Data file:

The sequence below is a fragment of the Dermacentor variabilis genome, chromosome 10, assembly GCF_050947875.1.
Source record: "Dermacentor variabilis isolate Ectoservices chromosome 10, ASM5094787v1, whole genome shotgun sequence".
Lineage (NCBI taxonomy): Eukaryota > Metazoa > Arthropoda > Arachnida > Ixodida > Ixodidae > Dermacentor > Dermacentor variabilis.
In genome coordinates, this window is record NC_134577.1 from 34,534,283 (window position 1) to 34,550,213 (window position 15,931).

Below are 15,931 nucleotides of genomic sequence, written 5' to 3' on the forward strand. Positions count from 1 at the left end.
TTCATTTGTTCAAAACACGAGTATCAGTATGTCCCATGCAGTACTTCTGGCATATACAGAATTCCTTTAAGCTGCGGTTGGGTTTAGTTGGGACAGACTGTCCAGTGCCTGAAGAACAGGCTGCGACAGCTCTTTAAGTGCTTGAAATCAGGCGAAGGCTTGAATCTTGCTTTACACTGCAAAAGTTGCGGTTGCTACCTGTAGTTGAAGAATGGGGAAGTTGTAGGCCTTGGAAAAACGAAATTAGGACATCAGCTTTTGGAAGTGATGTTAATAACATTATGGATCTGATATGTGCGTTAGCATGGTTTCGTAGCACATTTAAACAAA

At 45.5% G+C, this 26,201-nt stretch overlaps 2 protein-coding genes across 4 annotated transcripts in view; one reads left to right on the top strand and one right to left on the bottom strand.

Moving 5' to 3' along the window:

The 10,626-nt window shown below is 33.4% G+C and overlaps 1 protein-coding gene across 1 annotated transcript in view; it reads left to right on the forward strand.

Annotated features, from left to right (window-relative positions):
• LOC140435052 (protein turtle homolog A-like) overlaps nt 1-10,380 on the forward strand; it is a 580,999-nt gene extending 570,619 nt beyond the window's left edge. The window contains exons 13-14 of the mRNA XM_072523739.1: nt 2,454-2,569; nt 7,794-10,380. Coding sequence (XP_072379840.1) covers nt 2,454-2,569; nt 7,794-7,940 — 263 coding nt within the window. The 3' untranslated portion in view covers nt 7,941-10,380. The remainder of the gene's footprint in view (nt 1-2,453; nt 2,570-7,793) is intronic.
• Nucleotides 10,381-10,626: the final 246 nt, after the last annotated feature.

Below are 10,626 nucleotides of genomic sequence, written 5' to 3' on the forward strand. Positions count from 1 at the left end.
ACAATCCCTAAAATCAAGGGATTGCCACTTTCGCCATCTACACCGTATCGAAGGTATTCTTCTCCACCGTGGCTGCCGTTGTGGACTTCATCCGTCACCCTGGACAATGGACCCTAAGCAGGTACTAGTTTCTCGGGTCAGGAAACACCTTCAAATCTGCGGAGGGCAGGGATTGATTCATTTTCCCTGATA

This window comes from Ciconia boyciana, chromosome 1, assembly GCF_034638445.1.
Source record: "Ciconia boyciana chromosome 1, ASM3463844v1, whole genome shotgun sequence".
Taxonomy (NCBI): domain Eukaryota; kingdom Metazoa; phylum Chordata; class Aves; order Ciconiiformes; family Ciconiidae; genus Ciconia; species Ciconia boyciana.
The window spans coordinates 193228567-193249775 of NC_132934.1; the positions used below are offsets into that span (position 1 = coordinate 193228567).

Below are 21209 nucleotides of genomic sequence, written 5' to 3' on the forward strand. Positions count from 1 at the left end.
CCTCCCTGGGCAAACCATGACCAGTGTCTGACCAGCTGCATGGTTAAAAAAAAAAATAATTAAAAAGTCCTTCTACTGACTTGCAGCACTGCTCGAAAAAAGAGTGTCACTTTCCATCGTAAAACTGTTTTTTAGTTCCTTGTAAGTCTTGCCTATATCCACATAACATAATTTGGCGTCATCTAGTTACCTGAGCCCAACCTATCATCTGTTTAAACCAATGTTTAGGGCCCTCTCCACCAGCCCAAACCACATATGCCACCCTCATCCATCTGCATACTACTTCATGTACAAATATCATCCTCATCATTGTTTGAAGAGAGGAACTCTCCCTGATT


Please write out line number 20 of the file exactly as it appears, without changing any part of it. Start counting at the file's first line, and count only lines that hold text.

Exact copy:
CCTCCCTGGGCAAACCATGACCAGTGTCTGACCAGCTGCATGGTTAAAAAAAAAAATAATTAAAAAGTCCTTCTACTGACTTGCAGCACTGCTCGAAAAAAGAGTGTCACTTTCCATCGTAAAACTGTTTTTTAGTTCCTTGTAAGTCTTGCCTATATCCACATAACATAATTTGGCGTCATCTAGTTACCTGAGCCCAACCTATCATCTGTTTAAACCAATGTTTAGGGCCCTCTCCACCAGCCCAAACCACATATGCCACCCTCATCCATCTGCATACTACTTCATGTACAAATATCATCCTCATCATTGTTTGAAGAGAGGAACTCTCCCTGATT